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From Paolo Di Tommaso <paolo.ditomm...@gmail.com>
Subject Re: New syntax explosion
Date Thu, 05 Oct 2017 19:47:49 GMT
I tend to agree as well. It should be avoid to overload the language with
cryptic operators only because the new parser allows them, even more when a
not too verbose alternative already exists.

The only that makes sense IMO are:

"!in"
"iinstanceof"
"a ?= b"

For the switch I would wait to have it implement in Java, to avoid to have
to support two eventually different syntaxes.


Best,
Paolo




On Thu, Oct 5, 2017 at 9:35 PM, Keith Suderman <suderman@anc.org> wrote:

> I'm glad I'm not the only.  I've been keeping silent because I'm just a
> stodgy old fart that doesn't like change, but it does seem like there have
> been several syntax changes with little to no discussion, at least here on
> the dev list, and no pressing use cases to justify the changes.  If a
> certain construct is anticipated in Java it makes sense to be forward
> looking and provided something similar, otherwise my concern is that syntax
> will be introduced that will be incompatible with future changes to Java.
>
> Cheers,
> Keith
>
>
> On Oct 5, 2017, at 2:47 PM, Graeme Rocher <graeme.rocher@gmail.com> wrote:
>
> I agree. I'm not keen on if/switch on the right hand side of
> assignments at all and a??.b.c is very obscure
>
> On Thu, Oct 5, 2017 at 8:01 PM,  <eric.milles@thomsonreuters.com> wrote:
>
> Before Groovy 2.6 and 3.0 are released, will there be a review of the
> syntax
> additions for inclusion in the final release?  I get "!in" and
> "!instanceof".  However, I'm am getting the feeling of "Kitchen Sink" or
> "just because we can" on recent additions to the parser.  I'm not seeing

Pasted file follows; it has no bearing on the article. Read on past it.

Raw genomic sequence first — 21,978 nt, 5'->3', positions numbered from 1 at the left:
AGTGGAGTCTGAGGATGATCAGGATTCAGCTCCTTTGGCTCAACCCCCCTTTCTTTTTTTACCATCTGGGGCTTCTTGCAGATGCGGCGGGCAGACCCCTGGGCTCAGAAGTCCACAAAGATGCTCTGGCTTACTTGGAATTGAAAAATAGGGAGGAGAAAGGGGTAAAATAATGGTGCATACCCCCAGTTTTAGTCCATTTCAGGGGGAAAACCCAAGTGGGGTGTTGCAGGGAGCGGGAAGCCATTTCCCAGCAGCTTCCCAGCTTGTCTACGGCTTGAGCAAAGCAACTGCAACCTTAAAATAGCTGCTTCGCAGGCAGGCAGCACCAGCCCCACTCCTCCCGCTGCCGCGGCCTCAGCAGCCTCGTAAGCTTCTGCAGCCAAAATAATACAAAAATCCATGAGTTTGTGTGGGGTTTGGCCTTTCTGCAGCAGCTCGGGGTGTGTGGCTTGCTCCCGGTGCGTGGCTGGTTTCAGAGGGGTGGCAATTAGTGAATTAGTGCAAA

> any
> of the new syntax adding something I can't get already with reasonably
> succinct code:
>
>
>
> `foo?['bar']` is just `foo?.getAt('bar')`
>
>
>
> `a === b` is just `a.is(b)`
>
>
>
> `a ?= b` is just `if (!a) a = b`
>
>
>
> `a??.b.c.` is just `a?.b?.c`
>
>
>
> 'def a = if (x) b else c` is just `def a = x ? b : c`
>
>
>
> `def a = switch (x) { case 'b': b; break; case 'c': c; break; }` (or
> whatever has been proposed) is just `def a = { switch(x) { ... } )()`
>
>
>
> These last two really bother me because statements and expressions have a
> distinct meaning in the language and now the meaning is blurred quite
> completely.  Why is all of this new syntax necessary?  Isn't it enough to
> have support for Java array init and lambdas now?
>
>
>
>
>
> All these new syntax options are making it difficult to entice fellow Java
> programmers around the office into using Groovy because it is Java plus a
> *few* very convenient additons.  I almost want to be able to turn off some
> of these additions so the compiler errors on them.
>
>
>
> Eric Milles
> Lead Software Engineer
>
> Thomson Reuters
>
> Email: eric.milles@thomsonreuters.com
>
> Phone: 651-848-7040 <(651)%20848-7040>
>
>
>
>
>
> --
> Graeme Rocher
>
>
> ----------------------
> Keith Suderman
> Research Associate
> Department of Computer Science
> Vassar College, Poughkeepsie NY
> suderman@cs.vassar.edu
>
>
>
>
>

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